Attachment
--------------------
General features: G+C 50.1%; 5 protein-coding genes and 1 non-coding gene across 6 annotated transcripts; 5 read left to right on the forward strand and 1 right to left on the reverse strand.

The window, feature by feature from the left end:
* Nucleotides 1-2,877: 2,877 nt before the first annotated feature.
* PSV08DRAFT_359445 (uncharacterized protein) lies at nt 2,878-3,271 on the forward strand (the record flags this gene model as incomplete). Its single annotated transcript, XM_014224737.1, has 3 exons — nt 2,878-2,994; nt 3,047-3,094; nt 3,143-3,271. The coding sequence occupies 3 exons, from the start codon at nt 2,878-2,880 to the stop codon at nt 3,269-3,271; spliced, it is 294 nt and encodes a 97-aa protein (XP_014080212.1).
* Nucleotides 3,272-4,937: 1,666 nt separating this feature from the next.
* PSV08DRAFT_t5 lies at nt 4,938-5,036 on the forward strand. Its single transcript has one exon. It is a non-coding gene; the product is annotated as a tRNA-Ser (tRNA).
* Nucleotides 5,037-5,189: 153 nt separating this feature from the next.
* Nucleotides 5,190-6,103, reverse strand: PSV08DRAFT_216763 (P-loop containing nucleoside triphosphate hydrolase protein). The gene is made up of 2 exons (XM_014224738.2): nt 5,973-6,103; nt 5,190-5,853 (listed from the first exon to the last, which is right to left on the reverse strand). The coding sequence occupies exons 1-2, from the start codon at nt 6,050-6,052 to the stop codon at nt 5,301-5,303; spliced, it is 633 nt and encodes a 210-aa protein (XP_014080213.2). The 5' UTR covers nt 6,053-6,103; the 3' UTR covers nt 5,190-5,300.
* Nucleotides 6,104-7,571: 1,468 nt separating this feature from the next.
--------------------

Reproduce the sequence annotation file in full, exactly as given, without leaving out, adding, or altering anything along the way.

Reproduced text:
General features: G+C 50.1%; 5 protein-coding genes and 1 non-coding gene across 6 annotated transcripts; 5 read left to right on the forward strand and 1 right to left on the reverse strand.

The window, feature by feature from the left end:
* Nucleotides 1-2,877: 2,877 nt before the first annotated feature.
* PSV08DRAFT_359445 (uncharacterized protein) lies at nt 2,878-3,271 on the forward strand (the record flags this gene model as incomplete). Its single annotated transcript, XM_014224737.1, has 3 exons — nt 2,878-2,994; nt 3,047-3,094; nt 3,143-3,271. The coding sequence occupies 3 exons, from the start codon at nt 2,878-2,880 to the stop codon at nt 3,269-3,271; spliced, it is 294 nt and encodes a 97-aa protein (XP_014080212.1).
* Nucleotides 3,272-4,937: 1,666 nt separating this feature from the next.
* PSV08DRAFT_t5 lies at nt 4,938-5,036 on the forward strand. Its single transcript has one exon. It is a non-coding gene; the product is annotated as a tRNA-Ser (tRNA).
* Nucleotides 5,037-5,189: 153 nt separating this feature from the next.
* Nucleotides 5,190-6,103, reverse strand: PSV08DRAFT_216763 (P-loop containing nucleoside triphosphate hydrolase protein). The gene is made up of 2 exons (XM_014224738.2): nt 5,973-6,103; nt 5,190-5,853 (listed from the first exon to the last, which is right to left on the reverse strand). The coding sequence occupies exons 1-2, from the start codon at nt 6,050-6,052 to the stop codon at nt 5,301-5,303; spliced, it is 633 nt and encodes a 210-aa protein (XP_014080213.2). The 5' UTR covers nt 6,053-6,103; the 3' UTR covers nt 5,190-5,300.
* Nucleotides 6,104-7,571: 1,468 nt separating this feature from the next.